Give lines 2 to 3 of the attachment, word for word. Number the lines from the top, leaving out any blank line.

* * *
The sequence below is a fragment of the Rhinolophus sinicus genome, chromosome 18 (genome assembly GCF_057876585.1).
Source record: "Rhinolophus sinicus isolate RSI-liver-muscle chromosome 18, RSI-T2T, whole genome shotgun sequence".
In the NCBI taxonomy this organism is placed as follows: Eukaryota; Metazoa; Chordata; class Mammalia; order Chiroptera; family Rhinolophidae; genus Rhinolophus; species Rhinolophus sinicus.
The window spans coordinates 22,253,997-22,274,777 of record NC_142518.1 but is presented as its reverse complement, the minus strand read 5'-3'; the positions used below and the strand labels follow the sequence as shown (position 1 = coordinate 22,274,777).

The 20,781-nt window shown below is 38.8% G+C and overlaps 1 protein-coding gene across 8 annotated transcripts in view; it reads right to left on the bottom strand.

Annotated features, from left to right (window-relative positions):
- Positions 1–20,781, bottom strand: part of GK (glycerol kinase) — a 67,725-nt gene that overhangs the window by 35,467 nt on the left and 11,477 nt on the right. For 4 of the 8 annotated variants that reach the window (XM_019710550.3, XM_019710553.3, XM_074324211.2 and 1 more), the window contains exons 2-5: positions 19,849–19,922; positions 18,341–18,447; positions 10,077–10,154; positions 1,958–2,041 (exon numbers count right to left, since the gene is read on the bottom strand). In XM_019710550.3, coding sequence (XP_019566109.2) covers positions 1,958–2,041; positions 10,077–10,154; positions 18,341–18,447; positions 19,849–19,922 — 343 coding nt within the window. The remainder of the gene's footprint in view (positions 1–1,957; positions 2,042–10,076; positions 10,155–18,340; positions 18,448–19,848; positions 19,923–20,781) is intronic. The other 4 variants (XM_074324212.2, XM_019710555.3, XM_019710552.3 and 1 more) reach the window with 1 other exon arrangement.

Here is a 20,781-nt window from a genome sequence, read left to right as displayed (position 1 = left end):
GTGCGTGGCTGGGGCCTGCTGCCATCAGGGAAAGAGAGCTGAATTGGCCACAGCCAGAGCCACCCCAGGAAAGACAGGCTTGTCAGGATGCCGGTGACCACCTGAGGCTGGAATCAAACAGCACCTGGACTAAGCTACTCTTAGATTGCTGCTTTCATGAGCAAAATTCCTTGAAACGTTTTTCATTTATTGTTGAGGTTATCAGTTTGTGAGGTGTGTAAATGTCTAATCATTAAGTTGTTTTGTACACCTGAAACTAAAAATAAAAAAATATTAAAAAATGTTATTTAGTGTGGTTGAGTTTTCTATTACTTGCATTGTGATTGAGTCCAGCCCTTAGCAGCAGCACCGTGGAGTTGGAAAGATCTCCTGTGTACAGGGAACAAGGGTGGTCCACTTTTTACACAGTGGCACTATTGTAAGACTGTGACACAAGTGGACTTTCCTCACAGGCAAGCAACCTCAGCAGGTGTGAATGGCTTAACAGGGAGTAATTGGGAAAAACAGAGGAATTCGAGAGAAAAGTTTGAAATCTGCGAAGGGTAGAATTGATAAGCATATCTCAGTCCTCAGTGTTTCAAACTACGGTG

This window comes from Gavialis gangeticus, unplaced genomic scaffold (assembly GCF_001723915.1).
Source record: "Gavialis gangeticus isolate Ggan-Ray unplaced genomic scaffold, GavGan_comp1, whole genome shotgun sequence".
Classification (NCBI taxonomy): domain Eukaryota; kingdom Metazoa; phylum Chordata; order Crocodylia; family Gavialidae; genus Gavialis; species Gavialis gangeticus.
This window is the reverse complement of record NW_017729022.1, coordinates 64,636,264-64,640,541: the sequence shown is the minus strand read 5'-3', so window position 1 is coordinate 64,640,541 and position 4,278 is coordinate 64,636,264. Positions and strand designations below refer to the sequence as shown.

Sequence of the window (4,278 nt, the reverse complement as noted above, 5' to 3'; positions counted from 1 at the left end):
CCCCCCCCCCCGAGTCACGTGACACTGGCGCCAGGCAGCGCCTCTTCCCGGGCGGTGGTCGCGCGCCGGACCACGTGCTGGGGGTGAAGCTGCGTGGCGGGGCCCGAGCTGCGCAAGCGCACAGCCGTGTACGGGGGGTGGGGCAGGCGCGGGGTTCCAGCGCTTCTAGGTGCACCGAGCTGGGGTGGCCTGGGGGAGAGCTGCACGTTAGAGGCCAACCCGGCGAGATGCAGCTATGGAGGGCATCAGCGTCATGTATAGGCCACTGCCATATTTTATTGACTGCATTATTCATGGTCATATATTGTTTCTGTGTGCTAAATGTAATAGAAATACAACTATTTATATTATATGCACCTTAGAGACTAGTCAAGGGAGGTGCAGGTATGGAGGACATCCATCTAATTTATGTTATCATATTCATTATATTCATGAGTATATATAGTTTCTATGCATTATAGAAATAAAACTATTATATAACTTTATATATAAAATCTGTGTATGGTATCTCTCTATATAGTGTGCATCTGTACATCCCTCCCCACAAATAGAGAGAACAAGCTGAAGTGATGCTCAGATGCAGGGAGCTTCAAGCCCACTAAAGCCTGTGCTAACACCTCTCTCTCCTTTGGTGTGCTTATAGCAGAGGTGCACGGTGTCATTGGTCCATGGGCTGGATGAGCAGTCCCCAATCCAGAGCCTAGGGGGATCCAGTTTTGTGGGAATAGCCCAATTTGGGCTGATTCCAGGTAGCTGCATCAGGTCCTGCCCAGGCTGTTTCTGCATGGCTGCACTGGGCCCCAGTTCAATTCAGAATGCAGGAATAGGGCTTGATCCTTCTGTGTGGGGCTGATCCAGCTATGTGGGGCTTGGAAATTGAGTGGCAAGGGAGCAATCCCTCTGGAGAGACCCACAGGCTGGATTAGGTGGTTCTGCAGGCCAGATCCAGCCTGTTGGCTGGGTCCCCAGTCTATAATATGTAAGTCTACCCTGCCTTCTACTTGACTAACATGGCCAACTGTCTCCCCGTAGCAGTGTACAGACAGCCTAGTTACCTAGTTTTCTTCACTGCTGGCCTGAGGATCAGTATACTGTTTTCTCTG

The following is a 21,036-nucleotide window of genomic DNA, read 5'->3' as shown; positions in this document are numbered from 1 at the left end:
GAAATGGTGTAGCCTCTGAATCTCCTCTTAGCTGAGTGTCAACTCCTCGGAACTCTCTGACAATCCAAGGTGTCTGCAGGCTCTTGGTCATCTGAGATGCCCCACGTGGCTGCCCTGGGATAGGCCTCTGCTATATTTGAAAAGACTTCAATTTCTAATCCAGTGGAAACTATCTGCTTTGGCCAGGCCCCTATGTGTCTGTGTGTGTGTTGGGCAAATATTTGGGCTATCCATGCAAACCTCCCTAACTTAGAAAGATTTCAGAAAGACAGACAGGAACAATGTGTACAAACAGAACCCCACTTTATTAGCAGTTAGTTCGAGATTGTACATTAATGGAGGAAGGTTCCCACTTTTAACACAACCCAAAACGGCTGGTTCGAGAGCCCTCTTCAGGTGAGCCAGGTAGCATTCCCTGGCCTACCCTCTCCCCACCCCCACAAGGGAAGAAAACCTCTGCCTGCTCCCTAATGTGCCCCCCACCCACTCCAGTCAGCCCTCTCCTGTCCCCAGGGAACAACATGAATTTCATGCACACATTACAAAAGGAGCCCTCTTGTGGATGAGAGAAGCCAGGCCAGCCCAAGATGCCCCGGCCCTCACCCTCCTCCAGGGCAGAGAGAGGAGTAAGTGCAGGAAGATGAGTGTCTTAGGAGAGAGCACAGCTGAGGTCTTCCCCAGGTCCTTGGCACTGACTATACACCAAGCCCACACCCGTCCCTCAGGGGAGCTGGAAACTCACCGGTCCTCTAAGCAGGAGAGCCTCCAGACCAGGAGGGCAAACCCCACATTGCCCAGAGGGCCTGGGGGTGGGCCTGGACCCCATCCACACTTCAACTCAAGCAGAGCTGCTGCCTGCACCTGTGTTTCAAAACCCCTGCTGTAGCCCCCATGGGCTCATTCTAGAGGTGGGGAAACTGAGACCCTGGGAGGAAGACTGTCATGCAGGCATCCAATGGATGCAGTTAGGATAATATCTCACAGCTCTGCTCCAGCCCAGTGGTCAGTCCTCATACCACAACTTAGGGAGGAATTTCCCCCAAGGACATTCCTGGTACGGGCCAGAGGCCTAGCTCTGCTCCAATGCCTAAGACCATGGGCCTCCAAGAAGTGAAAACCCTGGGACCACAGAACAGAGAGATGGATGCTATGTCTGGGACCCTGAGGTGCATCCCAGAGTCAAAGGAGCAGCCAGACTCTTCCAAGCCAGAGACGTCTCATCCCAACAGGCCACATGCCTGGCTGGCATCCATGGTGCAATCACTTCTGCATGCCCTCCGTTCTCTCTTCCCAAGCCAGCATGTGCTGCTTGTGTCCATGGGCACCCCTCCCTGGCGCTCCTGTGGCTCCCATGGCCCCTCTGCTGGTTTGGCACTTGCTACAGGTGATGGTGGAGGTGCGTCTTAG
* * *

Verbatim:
Source record: "Rhinolophus sinicus isolate RSI-liver-muscle chromosome 18, RSI-T2T, whole genome shotgun sequence".
In the NCBI taxonomy this organism is placed as follows: Eukaryota; Metazoa; Chordata; class Mammalia; order Chiroptera; family Rhinolophidae; genus Rhinolophus; species Rhinolophus sinicus.